Although it is 16 degrees yet again this morning, we are headed into a warming trend this afternoon, as the temps roll into the 40s. Each day until the weekend we will jump up 10 degrees or so, and by Saturday will be in the 70s. I think all of us here at November Hill are ready for spring.
Yesterday my daughter reported that when she went out to check on hay, the donkeys and Salina were in the barnyard, joined by a single deer who had been there long enough to be ignored by the partial herd.
I had seen footprints in the snow the day before, coming over the fence, through the woodline, and into the barnyard, so it's possible we have a deer who wants to be a horse hanging around.
Most of the day we spent going out, doing chores, and coming in to warm up again. Keil Bay rolled in the cold mud and plastered his entire left side. The only thing to do was let it dry, and brush it out before sunset so he could get his blanket back on.
It never really warmed enough to thaw the pumps, although I managed to get the barn pump clear so I could do waters. On these cold days, I begin to get a sense of the routine of a working farm, where the day stretches ahead and certain things have to get done before sunset. Other things can't be done until the sun has warmed things up a bit. A rhythm to the day forms, and on some deep level, is very satisfying.
Another rhythm in my day, thanks to Kim at Enlightened Horsemanship, is the hourly gong that sings out as if by magic from my computer. It's like a call to stillness, a moment to pause and do nothing but listen. Each time it sounds, I make a little sound of surprise and pleasure. It's quite wonderful.
Yesterday in a comment over at Peggy Payne's Boldness Blog, I wrote:
Boldness in the Moment, Joy in the Process
And Peggy remarked that this phrase was needlepoint worthy.
I hadn't stopped to consider my own hastily typed in words, but after seeing her response, I realized that I love the idea of what I'd written.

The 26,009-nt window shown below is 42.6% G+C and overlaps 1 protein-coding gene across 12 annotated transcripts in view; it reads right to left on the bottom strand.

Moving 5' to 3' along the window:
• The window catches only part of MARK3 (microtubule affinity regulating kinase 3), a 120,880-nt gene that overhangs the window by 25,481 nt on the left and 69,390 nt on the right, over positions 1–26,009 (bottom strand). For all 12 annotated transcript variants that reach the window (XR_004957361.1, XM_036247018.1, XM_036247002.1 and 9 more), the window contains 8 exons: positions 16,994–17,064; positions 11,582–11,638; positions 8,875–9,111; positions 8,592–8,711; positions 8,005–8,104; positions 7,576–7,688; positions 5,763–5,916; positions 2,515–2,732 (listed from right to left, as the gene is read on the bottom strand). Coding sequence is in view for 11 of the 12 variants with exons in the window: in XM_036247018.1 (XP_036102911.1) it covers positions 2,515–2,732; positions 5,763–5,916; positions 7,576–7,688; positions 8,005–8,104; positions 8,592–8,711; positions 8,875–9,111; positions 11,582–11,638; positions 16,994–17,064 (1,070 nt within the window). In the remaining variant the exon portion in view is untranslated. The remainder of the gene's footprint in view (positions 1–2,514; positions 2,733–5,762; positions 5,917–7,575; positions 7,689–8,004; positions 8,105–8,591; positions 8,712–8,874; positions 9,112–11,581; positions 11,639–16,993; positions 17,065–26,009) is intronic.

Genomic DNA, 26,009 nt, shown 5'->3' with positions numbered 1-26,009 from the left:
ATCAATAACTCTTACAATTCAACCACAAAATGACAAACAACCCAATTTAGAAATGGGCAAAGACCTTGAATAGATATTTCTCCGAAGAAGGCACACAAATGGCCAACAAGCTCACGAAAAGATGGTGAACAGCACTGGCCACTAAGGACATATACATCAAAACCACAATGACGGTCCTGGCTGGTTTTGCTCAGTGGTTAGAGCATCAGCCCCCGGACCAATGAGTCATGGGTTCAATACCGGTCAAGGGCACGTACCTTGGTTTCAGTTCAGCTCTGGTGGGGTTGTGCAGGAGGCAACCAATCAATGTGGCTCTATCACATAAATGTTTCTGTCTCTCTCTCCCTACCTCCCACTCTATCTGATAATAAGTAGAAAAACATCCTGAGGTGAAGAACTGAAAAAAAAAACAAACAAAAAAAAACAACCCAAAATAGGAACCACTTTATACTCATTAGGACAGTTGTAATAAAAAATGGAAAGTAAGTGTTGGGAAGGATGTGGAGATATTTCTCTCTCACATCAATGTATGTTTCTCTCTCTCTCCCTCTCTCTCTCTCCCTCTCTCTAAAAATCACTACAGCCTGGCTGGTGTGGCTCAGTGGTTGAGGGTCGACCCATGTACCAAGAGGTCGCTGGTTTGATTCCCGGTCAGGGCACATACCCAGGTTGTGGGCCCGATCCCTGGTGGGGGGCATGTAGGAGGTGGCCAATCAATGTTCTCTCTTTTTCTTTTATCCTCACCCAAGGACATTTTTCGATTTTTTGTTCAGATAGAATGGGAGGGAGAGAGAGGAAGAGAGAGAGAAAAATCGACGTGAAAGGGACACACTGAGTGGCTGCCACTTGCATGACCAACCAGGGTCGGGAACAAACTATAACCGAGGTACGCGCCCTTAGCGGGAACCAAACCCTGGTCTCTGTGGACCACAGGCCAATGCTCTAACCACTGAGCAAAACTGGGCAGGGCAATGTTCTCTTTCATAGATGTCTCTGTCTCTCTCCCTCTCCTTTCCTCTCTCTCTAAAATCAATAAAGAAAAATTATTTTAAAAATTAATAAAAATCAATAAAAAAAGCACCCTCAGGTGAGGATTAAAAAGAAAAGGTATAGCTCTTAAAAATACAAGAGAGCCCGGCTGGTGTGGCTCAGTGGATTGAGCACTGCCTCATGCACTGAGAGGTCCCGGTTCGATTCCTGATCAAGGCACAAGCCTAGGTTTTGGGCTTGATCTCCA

We haven't ridden since Friday due to rain, snow, and windy cold, but hopefully we will return to the routine this afternoon, or tomorrow, depending on how much the arena thaws today.
Meanwhile, I have continued my editing, which has its own rhythms - page by page, section by section. This novel goes back and forth in time, and as I work through the pages/sections, it feels very much like I'm defying time itself, slipping not only into the lives of the characters, but into their youths.
This novel is more complex than the first two, as it weaves several stories together, in a way that we never get to do in our own lives, because we don't have the ability to go back and forth between perspectives, back and forth in time, making the connections that link them all together. This is the same book that I was working on back in the blog archives, putting the sections individually out on the floor of the garret to try and organize the flow of the story. It's a nice thing to be editing through it now, experiencing the results of many incarnations of arrangement. It has taken me awhile to get it right.
Michael Blumenthal, in his poem called What I Believe, writes:
I believe that, when all
the clocks break,
time goes on without them.
I'm not sure how that connects exactly to what I've written today, but it's been in my head all week long and it seems to have informed today's meanderings. The poem in its entirety is a favorite of mine, and worth looking up.